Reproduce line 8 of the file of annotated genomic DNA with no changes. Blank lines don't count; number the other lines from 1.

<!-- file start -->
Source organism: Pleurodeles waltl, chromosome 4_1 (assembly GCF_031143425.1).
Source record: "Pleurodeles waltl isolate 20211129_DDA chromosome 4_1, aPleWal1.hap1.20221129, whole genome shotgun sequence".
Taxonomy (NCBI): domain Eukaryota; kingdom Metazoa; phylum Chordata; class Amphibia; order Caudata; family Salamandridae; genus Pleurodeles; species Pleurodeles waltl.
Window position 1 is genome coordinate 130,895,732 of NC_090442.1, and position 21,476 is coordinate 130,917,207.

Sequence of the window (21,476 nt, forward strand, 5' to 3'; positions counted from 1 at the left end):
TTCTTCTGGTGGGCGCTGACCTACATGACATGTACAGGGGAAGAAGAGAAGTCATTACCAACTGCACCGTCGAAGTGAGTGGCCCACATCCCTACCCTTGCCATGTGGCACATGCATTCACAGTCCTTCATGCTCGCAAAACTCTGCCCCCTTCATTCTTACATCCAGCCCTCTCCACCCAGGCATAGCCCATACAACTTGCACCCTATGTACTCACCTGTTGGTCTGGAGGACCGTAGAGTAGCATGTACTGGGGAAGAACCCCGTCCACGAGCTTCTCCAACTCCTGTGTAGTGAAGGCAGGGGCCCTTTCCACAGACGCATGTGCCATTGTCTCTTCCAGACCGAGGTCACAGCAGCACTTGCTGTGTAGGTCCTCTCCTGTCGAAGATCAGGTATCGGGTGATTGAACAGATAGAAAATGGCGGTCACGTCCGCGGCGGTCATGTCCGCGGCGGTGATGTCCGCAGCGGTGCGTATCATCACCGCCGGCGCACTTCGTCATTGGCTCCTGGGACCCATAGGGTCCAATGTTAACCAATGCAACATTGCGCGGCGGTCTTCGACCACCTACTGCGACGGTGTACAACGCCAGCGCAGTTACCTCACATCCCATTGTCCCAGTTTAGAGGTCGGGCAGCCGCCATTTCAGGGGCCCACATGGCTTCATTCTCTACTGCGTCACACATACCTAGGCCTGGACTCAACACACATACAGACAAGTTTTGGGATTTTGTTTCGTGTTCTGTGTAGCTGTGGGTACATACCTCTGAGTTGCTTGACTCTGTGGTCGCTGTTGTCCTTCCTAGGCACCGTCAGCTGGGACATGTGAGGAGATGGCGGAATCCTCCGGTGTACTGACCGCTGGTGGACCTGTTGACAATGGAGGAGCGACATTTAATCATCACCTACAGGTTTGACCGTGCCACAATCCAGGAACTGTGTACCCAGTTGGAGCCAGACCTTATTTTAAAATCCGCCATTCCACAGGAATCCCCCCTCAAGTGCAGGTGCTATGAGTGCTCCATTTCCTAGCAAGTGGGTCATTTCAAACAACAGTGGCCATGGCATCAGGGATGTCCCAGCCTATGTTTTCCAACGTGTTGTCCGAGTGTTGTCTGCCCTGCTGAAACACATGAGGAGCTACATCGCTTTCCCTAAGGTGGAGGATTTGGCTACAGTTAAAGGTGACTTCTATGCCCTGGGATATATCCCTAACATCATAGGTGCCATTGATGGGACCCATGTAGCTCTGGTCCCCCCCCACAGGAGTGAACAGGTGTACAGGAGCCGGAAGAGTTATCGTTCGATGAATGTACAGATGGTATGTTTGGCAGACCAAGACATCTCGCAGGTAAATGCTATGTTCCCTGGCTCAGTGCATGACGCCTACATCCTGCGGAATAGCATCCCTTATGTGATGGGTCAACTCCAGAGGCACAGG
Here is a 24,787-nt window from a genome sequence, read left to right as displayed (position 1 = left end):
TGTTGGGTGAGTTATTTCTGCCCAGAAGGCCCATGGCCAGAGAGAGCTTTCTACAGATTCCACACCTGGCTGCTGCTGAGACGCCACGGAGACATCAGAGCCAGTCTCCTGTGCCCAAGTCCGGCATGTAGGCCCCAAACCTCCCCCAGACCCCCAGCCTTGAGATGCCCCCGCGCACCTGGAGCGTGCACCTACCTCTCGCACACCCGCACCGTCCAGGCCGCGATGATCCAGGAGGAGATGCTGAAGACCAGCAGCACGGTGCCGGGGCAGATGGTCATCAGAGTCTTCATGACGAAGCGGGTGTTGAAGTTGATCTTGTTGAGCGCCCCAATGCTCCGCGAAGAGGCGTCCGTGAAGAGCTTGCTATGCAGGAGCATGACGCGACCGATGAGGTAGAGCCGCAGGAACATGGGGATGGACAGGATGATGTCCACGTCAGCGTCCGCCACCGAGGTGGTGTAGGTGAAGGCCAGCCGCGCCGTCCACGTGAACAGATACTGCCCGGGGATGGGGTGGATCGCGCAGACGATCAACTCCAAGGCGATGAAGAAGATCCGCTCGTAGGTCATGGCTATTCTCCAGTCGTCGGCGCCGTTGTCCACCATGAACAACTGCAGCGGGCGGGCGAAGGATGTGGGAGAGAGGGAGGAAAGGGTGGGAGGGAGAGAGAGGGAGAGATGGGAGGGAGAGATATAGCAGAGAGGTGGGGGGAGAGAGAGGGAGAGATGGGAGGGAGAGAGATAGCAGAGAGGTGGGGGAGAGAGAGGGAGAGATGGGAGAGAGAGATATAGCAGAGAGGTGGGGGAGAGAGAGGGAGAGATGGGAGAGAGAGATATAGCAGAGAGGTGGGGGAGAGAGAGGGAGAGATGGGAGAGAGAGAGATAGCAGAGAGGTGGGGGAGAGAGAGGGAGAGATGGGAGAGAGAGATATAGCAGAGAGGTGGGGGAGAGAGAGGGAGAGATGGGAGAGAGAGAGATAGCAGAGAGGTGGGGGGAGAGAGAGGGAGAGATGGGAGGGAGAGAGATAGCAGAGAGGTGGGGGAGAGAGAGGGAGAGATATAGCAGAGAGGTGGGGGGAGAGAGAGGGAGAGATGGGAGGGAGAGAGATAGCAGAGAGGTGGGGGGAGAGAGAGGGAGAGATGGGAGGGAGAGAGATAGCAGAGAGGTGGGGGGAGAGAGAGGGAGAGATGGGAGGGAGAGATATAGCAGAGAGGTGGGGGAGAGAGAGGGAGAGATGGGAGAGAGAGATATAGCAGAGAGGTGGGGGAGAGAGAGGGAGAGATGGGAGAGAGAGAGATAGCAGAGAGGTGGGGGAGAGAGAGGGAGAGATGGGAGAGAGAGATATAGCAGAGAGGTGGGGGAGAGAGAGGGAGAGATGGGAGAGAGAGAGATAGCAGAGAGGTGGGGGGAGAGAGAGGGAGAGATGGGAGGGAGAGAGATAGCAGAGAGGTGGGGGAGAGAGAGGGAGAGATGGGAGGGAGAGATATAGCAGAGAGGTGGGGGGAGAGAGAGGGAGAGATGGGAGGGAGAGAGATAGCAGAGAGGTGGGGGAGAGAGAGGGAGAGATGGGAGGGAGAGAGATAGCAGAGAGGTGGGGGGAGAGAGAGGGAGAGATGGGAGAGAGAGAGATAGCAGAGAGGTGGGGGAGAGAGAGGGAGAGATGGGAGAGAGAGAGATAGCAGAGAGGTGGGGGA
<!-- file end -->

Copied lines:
TGTTGGGTGAGTTATTTCTGCCCAGAAGGCCCATGGCCAGAGAGAGCTTTCTACAGATTCCACACCTGGCTGCTGCTGAGACGCCACGGAGACATCAGAGCCAGTCTCCTGTGCCCAAGTCCGGCATGTAGGCCCCAAACCTCCCCCAGACCCCCAGCCTTGAGATGCCCCCGCGCACCTGGAGCGTGCACCTACCTCTCGCACACCCGCACCGTCCAGGCCGCGATGATCCAGGAGGAGATGCTGAAGACCAGCAGCACGGTGCCGGGGCAGATGGTCATCAGAGTCTTCATGACGAAGCGGGTGTTGAAGTTGATCTTGTTGAGCGCCCCAATGCTCCGCGAAGAGGCGTCCGTGAAGAGCTTGCTATGCAGGAGCATGACGCGACCGATGAGGTAGAGCCGCAGGAACATGGGGATGGACAGGATGATGTCCACGTCAGCGTCCGCCACCGAGGTGGTGTAGGTGAAGGCCAGCCGCGCCGTCCACGTGAACAGATACTGCCCGGGGATGGGGTGGATCGCGCAGACGATCAACTCCAAGGCGATGAAGAAGATCCGCTCGTAGGTCATGGCTATTCTCCAGTCGTCGGCGCCGTTGTCCACCATGAACAACTGCAGCGGGCGGGCGAAGGATGTGGGAGAGAGGGAGGAAAGGGTGGGAGGGAGAGAGAGGGAGAGATGGGAGGGAGAGATATAGCAGAGAGGTGGGGGGAGAGAGAGGGAGAGATGGGAGGGAGAGAGATAGCAGAGAGGTGGGGGAGAGAGAGGGAGAGATGGGAGAGAGAGATATAGCAGAGAGGTGGGGGAGAGAGAGGGAGAGATGGGAGAGAGAGATATAGCAGAGAGGTGGGGGAGAGAGAGGGAGAGATGGGAGAGAGAGAGATAGCAGAGAGGTGGGGGAGAGAGAGGGAGAGATGGGAGAGAGAGATATAGCAGAGAGGTGGGGGAGAGAGAGGGAGAGATGGGAGAGAGAGAGATAGCAGAGAGGTGGGGGGAGAGAGAGGGAGAGATGGGAGGGAGAGAGATAGCAGAGAGGTGGGGGAGAGAGAGGGAGAGATATAGCAGAGAGGTGGGGGGAGAGAGAGGGAGAGATGGGAGGGAGAGAGATAGCAGAGAGGTGGGGGGAGAGAGAGGGAGAGATGGGAGGGAGAGAGATAGCAGAGAGGTGGGGGGAGAGAGAGGGAGAGATGGGAGGGAGAGATATAGCAGAGAGGTGGGGGAGAGAGAGGGAGAGATGGGAGAGAGAGATATAGCAGAGAGGTGGGGGAGAGAGAGGGAGAGATGGGAGAGAGAGAGATAGCAGAGAGGTGGGGGAGAGAGAGGGAGAGATGGGAGAGAGAGATATAGCAGAGAGGTGGGGGAGAGAGAGGGAGAGATGGGAGAGAGAGAGATAGCAGAGAGGTGGGGGGAGAGAGAGGGAGAGATGGGAGGGAGAGAGATAGCAGAGAGGTGGGGGAGAGAGAGGGAGAGATGGGAGGGAGAGATATAGCAGAGAGGTGGGGGGAGAGAGAGGGAGAGATGGGAGGGAGAGAGATAGCAGAGAGGTGGGGGAGAGAGAGGGAGAGATGGGAGGGAGAGAGATAGCAGAGAGGTGGGGGGAGAGAGAGGGAGAGATGGGAGAGAGAGAGATAGCAGAGAGGTGGGGGAGAGAGAGGGAGAGATGGGAGAGAGAGAGATAGCAGAGAGGTGGGGGA